How to Choose the Right Life Insurance Company

Until the 1980s and 1990s, most consumers rarely seriously questioned the financial strength of most life insurance companies. Financial strength was usually only a cursory consideration when selecting life, annuity, and health insurance policies. However, the collapses of the high risk bond and real estate markets in the 1980’s had an unprecedented impact on the financial stability of many insurance companies. Thirty-four life and health insurers with total assets of $1 billion went bust over an eighteen-month period in 1990-91, compared with a mere five with total assets of $41 million in 1981. Others started facing serious financial or solvency problems. Since the mid-1980s there have been over 250 life and health insurance companies have been deemed failures and since 1990, the National Organization of Life & Health Insurance Guaranty Associations has identified nearly 100 life and health insurance companies that are insolvent or in rehabilitation.

The number of failures may seem enormous and disturbing, but it is not quite as large or as serious as it might first seem. First, most of these “failures” have been among small and inadequately capitalized companies that were (correctly) rated very poorly by the rating agencies. Second, the definition of “failed company” deems any company a failure “if at any time it was either (sic): (1) under supervision of an insurance regulatory authority; (2) in the process of rehabilitation; (3) in the process of liquidation; or (4) voluntarily dissolved after disciplinary or other regulatory action by an insurance regulatory authority”. Finally, the intercession of the various state regulatory agencies together with the industry-sponsored procedures for guaranteeing solvency and bailouts, when necessary, have continued to prevent any of these failures from leading to any instances where any policyowner or beneficiary failed to receive death benefits.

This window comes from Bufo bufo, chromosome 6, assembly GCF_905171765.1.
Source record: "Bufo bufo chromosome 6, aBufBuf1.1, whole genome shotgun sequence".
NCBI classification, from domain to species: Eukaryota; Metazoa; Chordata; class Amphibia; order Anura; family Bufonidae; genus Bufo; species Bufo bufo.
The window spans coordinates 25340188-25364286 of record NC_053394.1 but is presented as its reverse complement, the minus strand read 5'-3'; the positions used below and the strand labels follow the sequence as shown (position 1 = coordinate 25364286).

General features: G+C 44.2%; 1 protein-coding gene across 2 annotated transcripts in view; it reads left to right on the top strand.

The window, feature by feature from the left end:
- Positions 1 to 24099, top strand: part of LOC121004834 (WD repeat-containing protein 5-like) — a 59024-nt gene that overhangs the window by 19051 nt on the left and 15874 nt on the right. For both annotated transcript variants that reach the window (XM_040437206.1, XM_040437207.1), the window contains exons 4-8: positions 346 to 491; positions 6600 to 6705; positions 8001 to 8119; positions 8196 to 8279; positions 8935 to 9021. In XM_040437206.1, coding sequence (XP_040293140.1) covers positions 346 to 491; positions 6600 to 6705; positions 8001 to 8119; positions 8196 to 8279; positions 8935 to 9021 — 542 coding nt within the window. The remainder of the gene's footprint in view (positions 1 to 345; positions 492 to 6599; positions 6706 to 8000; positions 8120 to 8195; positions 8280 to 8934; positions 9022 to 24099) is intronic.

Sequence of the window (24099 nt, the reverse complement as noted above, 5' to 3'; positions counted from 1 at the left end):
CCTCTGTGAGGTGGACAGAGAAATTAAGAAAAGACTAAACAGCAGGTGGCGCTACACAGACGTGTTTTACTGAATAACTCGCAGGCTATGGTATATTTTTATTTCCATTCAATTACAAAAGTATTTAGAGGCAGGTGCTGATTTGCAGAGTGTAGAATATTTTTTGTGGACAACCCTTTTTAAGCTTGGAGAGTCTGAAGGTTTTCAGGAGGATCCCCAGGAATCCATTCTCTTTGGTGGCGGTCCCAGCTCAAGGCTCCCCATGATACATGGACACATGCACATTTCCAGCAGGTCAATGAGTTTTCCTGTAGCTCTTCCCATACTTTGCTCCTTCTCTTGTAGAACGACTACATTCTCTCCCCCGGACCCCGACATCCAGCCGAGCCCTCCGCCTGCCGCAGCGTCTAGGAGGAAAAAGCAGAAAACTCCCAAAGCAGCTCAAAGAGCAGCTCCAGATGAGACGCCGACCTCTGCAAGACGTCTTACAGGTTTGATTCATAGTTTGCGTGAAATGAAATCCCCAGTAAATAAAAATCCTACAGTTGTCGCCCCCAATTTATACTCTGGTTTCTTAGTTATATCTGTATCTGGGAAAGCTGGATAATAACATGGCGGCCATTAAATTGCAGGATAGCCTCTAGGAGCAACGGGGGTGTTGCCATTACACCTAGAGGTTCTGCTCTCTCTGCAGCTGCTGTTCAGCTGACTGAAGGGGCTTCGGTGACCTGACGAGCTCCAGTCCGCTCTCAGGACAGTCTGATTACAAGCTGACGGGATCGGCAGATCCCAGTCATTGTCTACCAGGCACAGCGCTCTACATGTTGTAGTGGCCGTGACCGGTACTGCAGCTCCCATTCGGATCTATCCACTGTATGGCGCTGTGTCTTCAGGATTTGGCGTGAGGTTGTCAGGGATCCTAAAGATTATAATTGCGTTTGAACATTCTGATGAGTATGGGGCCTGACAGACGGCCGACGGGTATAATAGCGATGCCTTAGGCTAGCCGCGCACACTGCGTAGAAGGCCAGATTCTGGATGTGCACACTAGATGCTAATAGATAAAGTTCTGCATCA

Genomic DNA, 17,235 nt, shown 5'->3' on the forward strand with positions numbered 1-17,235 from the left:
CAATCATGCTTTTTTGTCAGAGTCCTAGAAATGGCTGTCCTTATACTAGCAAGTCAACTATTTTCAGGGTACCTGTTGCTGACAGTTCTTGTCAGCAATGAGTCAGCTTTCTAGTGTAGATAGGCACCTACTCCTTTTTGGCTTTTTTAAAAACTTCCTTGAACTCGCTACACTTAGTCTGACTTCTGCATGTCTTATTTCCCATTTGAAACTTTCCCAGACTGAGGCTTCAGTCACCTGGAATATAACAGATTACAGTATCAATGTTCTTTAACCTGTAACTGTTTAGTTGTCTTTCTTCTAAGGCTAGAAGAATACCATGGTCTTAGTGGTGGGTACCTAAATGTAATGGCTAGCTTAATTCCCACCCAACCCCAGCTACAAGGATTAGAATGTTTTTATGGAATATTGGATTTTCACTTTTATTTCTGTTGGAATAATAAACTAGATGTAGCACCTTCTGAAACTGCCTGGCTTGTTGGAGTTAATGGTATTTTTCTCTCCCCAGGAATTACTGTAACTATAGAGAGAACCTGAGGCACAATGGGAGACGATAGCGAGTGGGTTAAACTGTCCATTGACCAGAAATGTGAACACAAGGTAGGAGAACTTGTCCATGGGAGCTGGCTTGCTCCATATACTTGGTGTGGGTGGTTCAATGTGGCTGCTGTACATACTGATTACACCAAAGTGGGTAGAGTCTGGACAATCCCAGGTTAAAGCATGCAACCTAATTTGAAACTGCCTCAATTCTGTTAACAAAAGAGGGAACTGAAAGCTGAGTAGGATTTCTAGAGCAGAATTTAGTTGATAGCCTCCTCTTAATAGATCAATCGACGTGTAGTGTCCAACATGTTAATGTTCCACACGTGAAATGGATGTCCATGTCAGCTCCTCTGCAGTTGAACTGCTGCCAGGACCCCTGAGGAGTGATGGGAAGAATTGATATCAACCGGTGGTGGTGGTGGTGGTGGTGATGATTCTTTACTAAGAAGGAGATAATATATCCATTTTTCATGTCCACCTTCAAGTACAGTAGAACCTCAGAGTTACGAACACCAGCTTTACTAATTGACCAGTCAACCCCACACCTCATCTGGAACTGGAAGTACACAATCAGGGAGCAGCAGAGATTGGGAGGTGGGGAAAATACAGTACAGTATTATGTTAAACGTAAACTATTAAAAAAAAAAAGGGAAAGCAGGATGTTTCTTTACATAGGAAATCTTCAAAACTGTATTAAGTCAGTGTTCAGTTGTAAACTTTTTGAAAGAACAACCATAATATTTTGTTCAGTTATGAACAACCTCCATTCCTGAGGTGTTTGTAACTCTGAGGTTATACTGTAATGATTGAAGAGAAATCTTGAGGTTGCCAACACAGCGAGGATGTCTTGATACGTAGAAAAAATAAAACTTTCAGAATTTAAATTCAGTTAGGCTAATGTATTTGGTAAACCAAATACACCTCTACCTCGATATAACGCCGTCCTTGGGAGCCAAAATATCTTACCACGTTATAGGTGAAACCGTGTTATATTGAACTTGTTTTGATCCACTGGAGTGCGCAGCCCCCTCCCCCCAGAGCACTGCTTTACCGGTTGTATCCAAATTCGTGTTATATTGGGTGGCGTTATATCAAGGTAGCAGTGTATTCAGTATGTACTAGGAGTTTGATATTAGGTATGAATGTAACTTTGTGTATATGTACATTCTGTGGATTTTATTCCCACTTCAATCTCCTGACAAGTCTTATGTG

Selecting the best insurance company involves more than evaluating its financial stability and operations, although that should be the paramount consideration. Additional factors include product availability and reputation for service and fairness to policyholders.

Because policy illustrations are only as good as the underlying mortality, expense, and investment assumptions, the first and most important step in selecting a life insurance policy is to assess the financial strength of the insurance company. Once one selects a group of strong companies, then one can compare the pricing, illustrations, contracts, and service of the strongest companies.

Reproduced with permission.  Copyright The National Underwriter Co. Division of ALM

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